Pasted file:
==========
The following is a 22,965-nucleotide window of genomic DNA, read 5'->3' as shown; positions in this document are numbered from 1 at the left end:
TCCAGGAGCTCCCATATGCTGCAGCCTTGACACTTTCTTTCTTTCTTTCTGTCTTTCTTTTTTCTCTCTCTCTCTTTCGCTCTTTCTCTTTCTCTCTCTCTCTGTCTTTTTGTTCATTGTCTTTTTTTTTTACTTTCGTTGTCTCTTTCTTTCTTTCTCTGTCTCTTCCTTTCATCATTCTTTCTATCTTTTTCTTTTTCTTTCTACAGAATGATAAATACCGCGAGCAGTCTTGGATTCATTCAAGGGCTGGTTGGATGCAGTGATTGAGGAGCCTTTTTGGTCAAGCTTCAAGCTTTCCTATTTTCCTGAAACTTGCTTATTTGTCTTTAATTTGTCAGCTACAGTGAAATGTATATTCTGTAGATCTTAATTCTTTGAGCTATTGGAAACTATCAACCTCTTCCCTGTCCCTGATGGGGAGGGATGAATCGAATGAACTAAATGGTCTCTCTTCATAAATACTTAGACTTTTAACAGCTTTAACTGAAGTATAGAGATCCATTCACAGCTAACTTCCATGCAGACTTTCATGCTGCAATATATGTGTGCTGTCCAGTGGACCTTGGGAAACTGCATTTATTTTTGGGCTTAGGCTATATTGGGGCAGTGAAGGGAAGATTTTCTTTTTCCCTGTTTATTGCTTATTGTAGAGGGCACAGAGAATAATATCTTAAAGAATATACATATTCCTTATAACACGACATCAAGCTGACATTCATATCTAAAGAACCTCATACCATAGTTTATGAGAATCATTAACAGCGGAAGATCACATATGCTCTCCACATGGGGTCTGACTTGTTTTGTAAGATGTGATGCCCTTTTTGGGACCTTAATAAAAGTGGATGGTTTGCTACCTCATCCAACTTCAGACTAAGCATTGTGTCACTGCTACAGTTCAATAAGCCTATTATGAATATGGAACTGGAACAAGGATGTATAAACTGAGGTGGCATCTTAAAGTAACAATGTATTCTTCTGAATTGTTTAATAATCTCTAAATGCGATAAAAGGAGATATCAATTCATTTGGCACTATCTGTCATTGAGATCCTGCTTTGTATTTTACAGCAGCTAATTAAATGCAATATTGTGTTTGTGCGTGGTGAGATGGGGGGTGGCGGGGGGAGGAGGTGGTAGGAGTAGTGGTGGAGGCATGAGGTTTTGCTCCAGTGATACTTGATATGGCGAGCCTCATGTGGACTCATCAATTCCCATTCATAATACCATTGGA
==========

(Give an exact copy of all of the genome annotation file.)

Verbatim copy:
The following is a 22,965-nucleotide window of genomic DNA, read 5'->3' as shown; positions in this document are numbered from 1 at the left end:
TCCAGGAGCTCCCATATGCTGCAGCCTTGACACTTTCTTTCTTTCTTTCTGTCTTTCTTTTTTCTCTCTCTCTCTTTCGCTCTTTCTCTTTCTCTCTCTCTCTGTCTTTTTGTTCATTGTCTTTTTTTTTTACTTTCGTTGTCTCTTTCTTTCTTTCTCTGTCTCTTCCTTTCATCATTCTTTCTATCTTTTTCTTTTTCTTTCTACAGAATGATAAATACCGCGAGCAGTCTTGGATTCATTCAAGGGCTGGTTGGATGCAGTGATTGAGGAGCCTTTTTGGTCAAGCTTCAAGCTTTCCTATTTTCCTGAAACTTGCTTATTTGTCTTTAATTTGTCAGCTACAGTGAAATGTATATTCTGTAGATCTTAATTCTTTGAGCTATTGGAAACTATCAACCTCTTCCCTGTCCCTGATGGGGAGGGATGAATCGAATGAACTAAATGGTCTCTCTTCATAAATACTTAGACTTTTAACAGCTTTAACTGAAGTATAGAGATCCATTCACAGCTAACTTCCATGCAGACTTTCATGCTGCAATATATGTGTGCTGTCCAGTGGACCTTGGGAAACTGCATTTATTTTTGGGCTTAGGCTATATTGGGGCAGTGAAGGGAAGATTTTCTTTTTCCCTGTTTATTGCTTATTGTAGAGGGCACAGAGAATAATATCTTAAAGAATATACATATTCCTTATAACACGACATCAAGCTGACATTCATATCTAAAGAACCTCATACCATAGTTTATGAGAATCATTAACAGCGGAAGATCACATATGCTCTCCACATGGGGTCTGACTTGTTTTGTAAGATGTGATGCCCTTTTTGGGACCTTAATAAAAGTGGATGGTTTGCTACCTCATCCAACTTCAGACTAAGCATTGTGTCACTGCTACAGTTCAATAAGCCTATTATGAATATGGAACTGGAACAAGGATGTATAAACTGAGGTGGCATCTTAAAGTAACAATGTATTCTTCTGAATTGTTTAATAATCTCTAAATGCGATAAAAGGAGATATCAATTCATTTGGCACTATCTGTCATTGAGATCCTGCTTTGTATTTTACAGCAGCTAATTAAATGCAATATTGTGTTTGTGCGTGGTGAGATGGGGGGTGGCGGGGGGAGGAGGTGGTAGGAGTAGTGGTGGAGGCATGAGGTTTTGCTCCAGTGATACTTGATATGGCGAGCCTCATGTGGACTCATCAATTCCCATTCATAATACCATTGGA